Perhaps another good reason why your life and faith can't be really separated is the fact that your personality determines your faith. Let's face it, our personality shapes our religious preference and those who are truly zealous in their faith sometimes alters their personality to suit their religion. In the bigger picture, we chose a particular religion because we think it's the best one for us. And to a certain extent, the reason why we want to spread our faith is because people in general want to share a good thing. For example, if your friend was living an unhealthy lifestyle, wouldn't you want him or her to eat good and healthy food? The same goes for our faith; we offer something which we think is good. Of course in the end, it's up to the person to either accept it or reject it. I personally don't think religion is something we can force on other people, but we can provide them with the necessary information to make an educated judgment call and perhaps nudge them in the right direction (people seldom change for the sake of doing so; it usually requires another motivation, such as a guy practicing good grooming habits because he's meeting his crush or behaving in front of a teacher who you're infatuated with).

Many students complain that they don't get to practice what they learned in school. But strangely enough, when it comes to faith, I see many people doing the opposite. I mean it's in real life that we get to apply our belief, the tenets of our religion. Yet when the opportunity arises, many of us shy away from such circumstances. We become "undercover" practitioners. My advice to you is that there's no such thing. I live in a Catholic-dominant country and perhaps the biggest problem with that is that one assumes everyone else is a Christian even though not everyone acts like one. In a crowded bus or street, I really can't identify if the other person is a Chrisian or not. If, on the other hand, there was a devout Muslim (probably because of their attire) or perhaps a Buddhist (buddha beads and shaved heads fad aside), I'm sure I can identify them in a crowd of undercover Christians. I think what's essential here is to stand out and perhaps the only way to do that is to practice what you preach. I don't mean preaching literally, by the way, but it can be seen in your behavior, in the way you talk, in the way you act towards other people. And perhaps in a country that's dominantly Christian, that's difficult to do so because we take Christianity for granted, something that has reached the status of mundanity. Missionaries smuggling Bibles into China probably get more excitement and adrenaline rushes, but it's no less important than living out a life of piety in a country where your religion is already prevalent.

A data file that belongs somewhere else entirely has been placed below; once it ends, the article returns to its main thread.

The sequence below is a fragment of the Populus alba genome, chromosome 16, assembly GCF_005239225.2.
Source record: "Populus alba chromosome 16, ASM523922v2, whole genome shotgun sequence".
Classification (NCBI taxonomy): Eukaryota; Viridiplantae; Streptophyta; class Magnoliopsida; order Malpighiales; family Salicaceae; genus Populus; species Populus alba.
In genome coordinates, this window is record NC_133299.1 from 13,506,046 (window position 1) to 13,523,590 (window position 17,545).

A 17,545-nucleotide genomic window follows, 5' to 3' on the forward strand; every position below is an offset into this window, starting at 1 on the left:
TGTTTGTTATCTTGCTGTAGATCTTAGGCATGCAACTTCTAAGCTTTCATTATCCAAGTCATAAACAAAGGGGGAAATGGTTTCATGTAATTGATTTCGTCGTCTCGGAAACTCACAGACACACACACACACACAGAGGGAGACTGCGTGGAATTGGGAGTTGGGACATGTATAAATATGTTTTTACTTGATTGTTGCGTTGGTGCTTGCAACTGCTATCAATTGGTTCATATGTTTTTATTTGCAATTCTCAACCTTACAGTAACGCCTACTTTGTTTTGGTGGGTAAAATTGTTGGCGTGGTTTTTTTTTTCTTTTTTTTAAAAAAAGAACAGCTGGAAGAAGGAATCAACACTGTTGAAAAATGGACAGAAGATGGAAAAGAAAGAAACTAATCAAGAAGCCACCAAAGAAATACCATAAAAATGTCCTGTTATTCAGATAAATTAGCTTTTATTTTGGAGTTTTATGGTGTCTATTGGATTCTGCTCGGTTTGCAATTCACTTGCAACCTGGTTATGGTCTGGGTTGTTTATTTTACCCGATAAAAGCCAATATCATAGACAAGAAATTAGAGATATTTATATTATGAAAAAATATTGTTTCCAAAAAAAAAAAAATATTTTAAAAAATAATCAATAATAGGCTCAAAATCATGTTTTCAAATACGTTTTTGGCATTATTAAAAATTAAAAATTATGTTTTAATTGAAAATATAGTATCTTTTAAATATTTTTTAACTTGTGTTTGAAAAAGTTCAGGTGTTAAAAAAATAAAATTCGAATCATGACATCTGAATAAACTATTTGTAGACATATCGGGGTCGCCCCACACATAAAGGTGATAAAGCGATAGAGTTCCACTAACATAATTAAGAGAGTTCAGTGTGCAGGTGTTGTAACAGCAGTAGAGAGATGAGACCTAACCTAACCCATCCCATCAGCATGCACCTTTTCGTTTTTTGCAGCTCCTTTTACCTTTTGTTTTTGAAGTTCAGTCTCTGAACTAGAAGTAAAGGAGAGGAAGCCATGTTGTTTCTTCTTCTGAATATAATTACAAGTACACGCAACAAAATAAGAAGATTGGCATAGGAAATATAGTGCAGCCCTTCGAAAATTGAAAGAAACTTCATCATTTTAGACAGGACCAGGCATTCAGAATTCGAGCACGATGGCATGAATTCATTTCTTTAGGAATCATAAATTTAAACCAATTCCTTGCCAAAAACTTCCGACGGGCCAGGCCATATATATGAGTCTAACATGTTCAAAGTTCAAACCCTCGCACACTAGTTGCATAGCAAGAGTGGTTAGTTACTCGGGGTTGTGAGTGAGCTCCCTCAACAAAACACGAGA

I personally follow the rule of multiple agendas. I mean when I meet a person, I intend to be their friend. But along with intending to be their friend, I also want them to share in my faith if that's possible. That doesn't mean I get preachy to people the first time I meet them but given the right opportunity, I'd probably take the time to share my faith (which is also why I have this essay in the first place). When we meet people, faith has to be a priority, but it's not necessarily a priority we act on immediately. And sometimes, we also have to learn to let go. As I said before, we can only provide the opportunity, but it's up to the other person whether to accept it or not. Intruding on their right of choice might jeopardize the friendship, for example, and friendship is a top priority of mine as well.

Rather than seeing faith as a separate part of living, I see it as an essential element, just as our personality or emotions are part of who we are. Many people have a misconception that they can separate it from who they are but what's actually happening is that they're not really being true to their religion, or to who they are for that matter.

Sunday, February 27, 2005

Shadow Game by Christine Feehand (book review)

I honestly purchased this book by mistake so I was now stuck with this romance novel with a sci-fi twist. Despite the indicators on the cover that it would be otherwise, I hoped against hope that this would be a good read. After all, Feehand did some vampire romance books.

To be honest, Shadow Game was indeed a mistake. It’s shallow and filled with all the tropes and clich├ęs of a romance book, from the insecure heroine who thinks she’s not attractive to the overprotective male who desperate wants the girl. Oh, did I mention that the villains are two-dimensional, and even the sci-fi twist which involves psychics was shallow?

Honestly, it’s not my first time to read a romance novel but this novel is just too formulaic. Even the sex scenes aren’t as enticing as they should be, and there’s not really much else to expense from the novel. Everything is just so predictable and expected, which I think is really the biggest downfall of the book.

In the end, Shadow Game is just your off-the-shelf romance novel with a big name author attached to it. Honestly, it’s not even that good a romance book. But well, if you want formula and prefer to stick to predictable material, this is probably it.